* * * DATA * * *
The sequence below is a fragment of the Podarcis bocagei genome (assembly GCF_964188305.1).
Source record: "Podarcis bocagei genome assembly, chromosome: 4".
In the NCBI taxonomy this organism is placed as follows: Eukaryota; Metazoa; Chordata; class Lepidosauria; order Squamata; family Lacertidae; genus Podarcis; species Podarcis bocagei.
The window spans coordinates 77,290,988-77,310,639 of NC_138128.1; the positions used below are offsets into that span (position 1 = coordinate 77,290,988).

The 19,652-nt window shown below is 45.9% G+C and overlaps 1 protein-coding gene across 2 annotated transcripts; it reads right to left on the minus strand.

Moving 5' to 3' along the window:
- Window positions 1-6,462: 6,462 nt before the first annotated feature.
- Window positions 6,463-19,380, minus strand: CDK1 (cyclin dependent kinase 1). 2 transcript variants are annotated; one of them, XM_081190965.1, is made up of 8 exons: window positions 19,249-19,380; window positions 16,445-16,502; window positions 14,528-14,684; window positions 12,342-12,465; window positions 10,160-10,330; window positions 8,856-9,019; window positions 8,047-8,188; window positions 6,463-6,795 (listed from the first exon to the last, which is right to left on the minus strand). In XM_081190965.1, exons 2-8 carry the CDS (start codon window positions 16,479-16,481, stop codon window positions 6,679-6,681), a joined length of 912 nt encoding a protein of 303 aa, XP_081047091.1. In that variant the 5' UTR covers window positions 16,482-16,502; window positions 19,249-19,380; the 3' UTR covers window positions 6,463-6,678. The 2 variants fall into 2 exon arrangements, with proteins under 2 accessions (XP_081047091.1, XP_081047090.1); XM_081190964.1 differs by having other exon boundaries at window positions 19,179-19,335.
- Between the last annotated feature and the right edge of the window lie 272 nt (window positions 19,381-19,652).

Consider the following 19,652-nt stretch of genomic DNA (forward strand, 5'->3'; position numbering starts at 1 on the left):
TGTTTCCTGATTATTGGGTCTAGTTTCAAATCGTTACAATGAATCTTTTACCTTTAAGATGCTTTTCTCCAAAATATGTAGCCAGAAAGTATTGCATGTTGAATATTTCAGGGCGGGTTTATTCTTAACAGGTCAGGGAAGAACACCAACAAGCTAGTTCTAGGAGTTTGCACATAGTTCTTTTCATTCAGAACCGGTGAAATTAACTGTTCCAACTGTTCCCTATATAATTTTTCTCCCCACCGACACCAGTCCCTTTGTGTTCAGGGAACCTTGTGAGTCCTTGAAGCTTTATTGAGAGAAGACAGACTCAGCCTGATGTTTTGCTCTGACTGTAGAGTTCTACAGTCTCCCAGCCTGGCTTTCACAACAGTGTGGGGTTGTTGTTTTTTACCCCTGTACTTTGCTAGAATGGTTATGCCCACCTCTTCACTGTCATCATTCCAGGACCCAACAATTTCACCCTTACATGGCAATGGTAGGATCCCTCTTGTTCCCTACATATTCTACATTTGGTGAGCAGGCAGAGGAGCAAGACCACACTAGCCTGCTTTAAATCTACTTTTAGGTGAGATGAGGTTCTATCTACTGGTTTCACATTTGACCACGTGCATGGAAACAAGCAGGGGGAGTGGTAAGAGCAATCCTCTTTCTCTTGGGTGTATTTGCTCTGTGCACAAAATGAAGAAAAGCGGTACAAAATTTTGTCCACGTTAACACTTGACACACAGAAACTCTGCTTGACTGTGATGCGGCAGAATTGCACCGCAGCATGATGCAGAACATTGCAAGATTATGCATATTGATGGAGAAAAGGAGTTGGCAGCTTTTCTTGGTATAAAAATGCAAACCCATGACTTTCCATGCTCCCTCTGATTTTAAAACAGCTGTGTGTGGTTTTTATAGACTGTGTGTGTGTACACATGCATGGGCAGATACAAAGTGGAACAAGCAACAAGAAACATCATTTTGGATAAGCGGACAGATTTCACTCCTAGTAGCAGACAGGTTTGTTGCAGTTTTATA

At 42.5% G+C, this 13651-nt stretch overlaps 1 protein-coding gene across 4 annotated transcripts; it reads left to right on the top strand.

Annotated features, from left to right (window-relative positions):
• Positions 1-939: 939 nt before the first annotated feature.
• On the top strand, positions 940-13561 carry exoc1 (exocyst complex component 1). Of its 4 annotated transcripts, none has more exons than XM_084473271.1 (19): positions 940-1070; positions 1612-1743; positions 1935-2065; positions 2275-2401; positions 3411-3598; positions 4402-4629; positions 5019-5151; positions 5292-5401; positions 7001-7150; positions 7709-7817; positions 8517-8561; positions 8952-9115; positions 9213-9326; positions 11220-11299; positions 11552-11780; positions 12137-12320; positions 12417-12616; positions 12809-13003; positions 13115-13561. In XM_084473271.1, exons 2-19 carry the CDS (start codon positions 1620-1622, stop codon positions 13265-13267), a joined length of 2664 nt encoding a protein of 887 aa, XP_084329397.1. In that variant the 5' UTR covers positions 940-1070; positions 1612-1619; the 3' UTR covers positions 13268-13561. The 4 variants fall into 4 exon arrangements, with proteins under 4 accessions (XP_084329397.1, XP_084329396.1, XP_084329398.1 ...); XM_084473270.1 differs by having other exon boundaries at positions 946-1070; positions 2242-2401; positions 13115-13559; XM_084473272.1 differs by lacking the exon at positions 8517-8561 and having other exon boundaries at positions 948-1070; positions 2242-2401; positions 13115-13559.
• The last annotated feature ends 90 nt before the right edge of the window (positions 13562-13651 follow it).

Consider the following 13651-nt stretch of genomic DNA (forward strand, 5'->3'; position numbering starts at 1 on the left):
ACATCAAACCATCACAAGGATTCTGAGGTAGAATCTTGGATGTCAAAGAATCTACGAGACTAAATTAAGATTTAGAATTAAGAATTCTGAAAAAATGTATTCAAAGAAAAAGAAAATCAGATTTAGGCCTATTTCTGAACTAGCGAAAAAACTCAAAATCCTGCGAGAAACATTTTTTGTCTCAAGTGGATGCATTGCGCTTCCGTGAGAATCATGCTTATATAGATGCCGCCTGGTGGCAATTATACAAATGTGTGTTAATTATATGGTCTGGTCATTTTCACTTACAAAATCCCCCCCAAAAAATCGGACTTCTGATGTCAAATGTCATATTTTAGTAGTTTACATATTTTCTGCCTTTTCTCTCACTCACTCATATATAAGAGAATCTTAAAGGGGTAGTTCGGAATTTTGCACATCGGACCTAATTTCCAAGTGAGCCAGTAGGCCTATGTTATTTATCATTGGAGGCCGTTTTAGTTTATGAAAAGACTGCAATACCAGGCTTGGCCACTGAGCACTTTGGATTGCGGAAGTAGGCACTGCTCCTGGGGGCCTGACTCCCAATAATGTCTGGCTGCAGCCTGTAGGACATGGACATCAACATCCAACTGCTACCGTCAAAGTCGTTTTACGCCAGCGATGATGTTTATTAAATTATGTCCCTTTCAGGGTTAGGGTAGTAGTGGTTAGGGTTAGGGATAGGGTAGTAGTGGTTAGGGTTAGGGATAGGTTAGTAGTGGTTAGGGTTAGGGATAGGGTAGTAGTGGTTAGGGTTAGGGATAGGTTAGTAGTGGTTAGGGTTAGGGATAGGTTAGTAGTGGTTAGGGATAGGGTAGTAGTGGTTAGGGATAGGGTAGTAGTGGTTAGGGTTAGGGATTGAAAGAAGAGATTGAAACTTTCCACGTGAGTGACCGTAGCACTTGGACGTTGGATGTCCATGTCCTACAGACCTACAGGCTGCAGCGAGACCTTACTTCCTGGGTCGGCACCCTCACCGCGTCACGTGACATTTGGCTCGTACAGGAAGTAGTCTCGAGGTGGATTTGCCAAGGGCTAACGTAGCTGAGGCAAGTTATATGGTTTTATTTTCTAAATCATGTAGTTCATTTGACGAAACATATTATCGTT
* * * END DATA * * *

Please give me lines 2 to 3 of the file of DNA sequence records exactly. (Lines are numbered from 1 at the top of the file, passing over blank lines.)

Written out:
Source record: "Podarcis bocagei genome assembly, chromosome: 4".
In the NCBI taxonomy this organism is placed as follows: Eukaryota; Metazoa; Chordata; class Lepidosauria; order Squamata; family Lacertidae; genus Podarcis; species Podarcis bocagei.